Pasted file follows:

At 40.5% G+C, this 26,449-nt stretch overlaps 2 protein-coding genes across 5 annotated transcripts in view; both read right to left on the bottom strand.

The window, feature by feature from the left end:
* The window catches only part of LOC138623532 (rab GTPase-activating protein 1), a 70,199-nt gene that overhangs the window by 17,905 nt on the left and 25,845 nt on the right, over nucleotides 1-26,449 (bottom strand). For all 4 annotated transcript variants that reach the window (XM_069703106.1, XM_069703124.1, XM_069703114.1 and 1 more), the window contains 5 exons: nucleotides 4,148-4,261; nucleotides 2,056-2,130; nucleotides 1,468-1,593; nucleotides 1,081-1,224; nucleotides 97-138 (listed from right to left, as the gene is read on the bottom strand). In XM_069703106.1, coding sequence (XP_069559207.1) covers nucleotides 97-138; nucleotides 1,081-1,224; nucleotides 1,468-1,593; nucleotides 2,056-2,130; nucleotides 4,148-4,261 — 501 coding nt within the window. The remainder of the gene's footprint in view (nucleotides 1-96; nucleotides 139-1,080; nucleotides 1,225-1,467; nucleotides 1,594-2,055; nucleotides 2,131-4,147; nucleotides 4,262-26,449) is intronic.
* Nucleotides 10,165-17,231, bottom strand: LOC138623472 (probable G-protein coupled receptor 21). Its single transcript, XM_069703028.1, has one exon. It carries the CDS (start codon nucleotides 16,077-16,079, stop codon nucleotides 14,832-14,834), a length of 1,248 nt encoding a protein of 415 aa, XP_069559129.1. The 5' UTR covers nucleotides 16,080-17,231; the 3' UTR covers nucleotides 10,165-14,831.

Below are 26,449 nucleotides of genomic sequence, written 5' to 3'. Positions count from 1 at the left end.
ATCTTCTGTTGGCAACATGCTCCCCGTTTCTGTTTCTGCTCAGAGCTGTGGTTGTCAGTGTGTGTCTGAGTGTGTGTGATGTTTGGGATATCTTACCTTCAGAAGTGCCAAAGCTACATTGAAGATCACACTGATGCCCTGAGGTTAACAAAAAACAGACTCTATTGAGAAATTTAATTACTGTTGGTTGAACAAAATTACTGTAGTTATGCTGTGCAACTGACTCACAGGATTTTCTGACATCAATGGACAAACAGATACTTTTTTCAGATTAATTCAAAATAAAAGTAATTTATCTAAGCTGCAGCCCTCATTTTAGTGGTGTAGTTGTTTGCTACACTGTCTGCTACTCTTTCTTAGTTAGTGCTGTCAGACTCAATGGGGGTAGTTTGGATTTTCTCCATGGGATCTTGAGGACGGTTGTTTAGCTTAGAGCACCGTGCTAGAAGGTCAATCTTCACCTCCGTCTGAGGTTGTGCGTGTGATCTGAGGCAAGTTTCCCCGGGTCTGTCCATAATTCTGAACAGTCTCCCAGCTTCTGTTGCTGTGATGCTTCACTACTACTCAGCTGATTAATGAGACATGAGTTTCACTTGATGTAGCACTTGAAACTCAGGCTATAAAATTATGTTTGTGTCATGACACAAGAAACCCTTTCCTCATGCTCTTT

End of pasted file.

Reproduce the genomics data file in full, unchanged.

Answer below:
At 40.5% G+C, this 26,449-nt stretch overlaps 2 protein-coding genes across 5 annotated transcripts in view; both read right to left on the bottom strand.

The window, feature by feature from the left end:
* The window catches only part of LOC138623532 (rab GTPase-activating protein 1), a 70,199-nt gene that overhangs the window by 17,905 nt on the left and 25,845 nt on the right, over nucleotides 1-26,449 (bottom strand). For all 4 annotated transcript variants that reach the window (XM_069703106.1, XM_069703124.1, XM_069703114.1 and 1 more), the window contains 5 exons: nucleotides 4,148-4,261; nucleotides 2,056-2,130; nucleotides 1,468-1,593; nucleotides 1,081-1,224; nucleotides 97-138 (listed from right to left, as the gene is read on the bottom strand). In XM_069703106.1, coding sequence (XP_069559207.1) covers nucleotides 97-138; nucleotides 1,081-1,224; nucleotides 1,468-1,593; nucleotides 2,056-2,130; nucleotides 4,148-4,261 — 501 coding nt within the window. The remainder of the gene's footprint in view (nucleotides 1-96; nucleotides 139-1,080; nucleotides 1,225-1,467; nucleotides 1,594-2,055; nucleotides 2,131-4,147; nucleotides 4,262-26,449) is intronic.
* Nucleotides 10,165-17,231, bottom strand: LOC138623472 (probable G-protein coupled receptor 21). Its single transcript, XM_069703028.1, has one exon. It carries the CDS (start codon nucleotides 16,077-16,079, stop codon nucleotides 14,832-14,834), a length of 1,248 nt encoding a protein of 415 aa, XP_069559129.1. The 5' UTR covers nucleotides 16,080-17,231; the 3' UTR covers nucleotides 10,165-14,831.

Below are 26,449 nucleotides of genomic sequence, written 5' to 3'. Positions count from 1 at the left end.
ATCTTCTGTTGGCAACATGCTCCCCGTTTCTGTTTCTGCTCAGAGCTGTGGTTGTCAGTGTGTGTCTGAGTGTGTGTGATGTTTGGGATATCTTACCTTCAGAAGTGCCAAAGCTACATTGAAGATCACACTGATGCCCTGAGGTTAACAAAAAACAGACTCTATTGAGAAATTTAATTACTGTTGGTTGAACAAAATTACTGTAGTTATGCTGTGCAACTGACTCACAGGATTTTCTGACATCAATGGACAAACAGATACTTTTTTCAGATTAATTCAAAATAAAAGTAATTTATCTAAGCTGCAGCCCTCATTTTAGTGGTGTAGTTGTTTGCTACACTGTCTGCTACTCTTTCTTAGTTAGTGCTGTCAGACTCAATGGGGGTAGTTTGGATTTTCTCCATGGGATCTTGAGGACGGTTGTTTAGCTTAGAGCACCGTGCTAGAAGGTCAATCTTCACCTCCGTCTGAGGTTGTGCGTGTGATCTGAGGCAAGTTTCCCCGGGTCTGTCCATAATTCTGAACAGTCTCCCAGCTTCTGTTGCTGTGATGCTTCACTACTACTCAGCTGATTAATGAGACATGAGTTTCACTTGATGTAGCACTTGAAACTCAGGCTATAAAATTATGTTTGTGTCATGACACAAGAAACCCTTTCCTCATGCTCTTT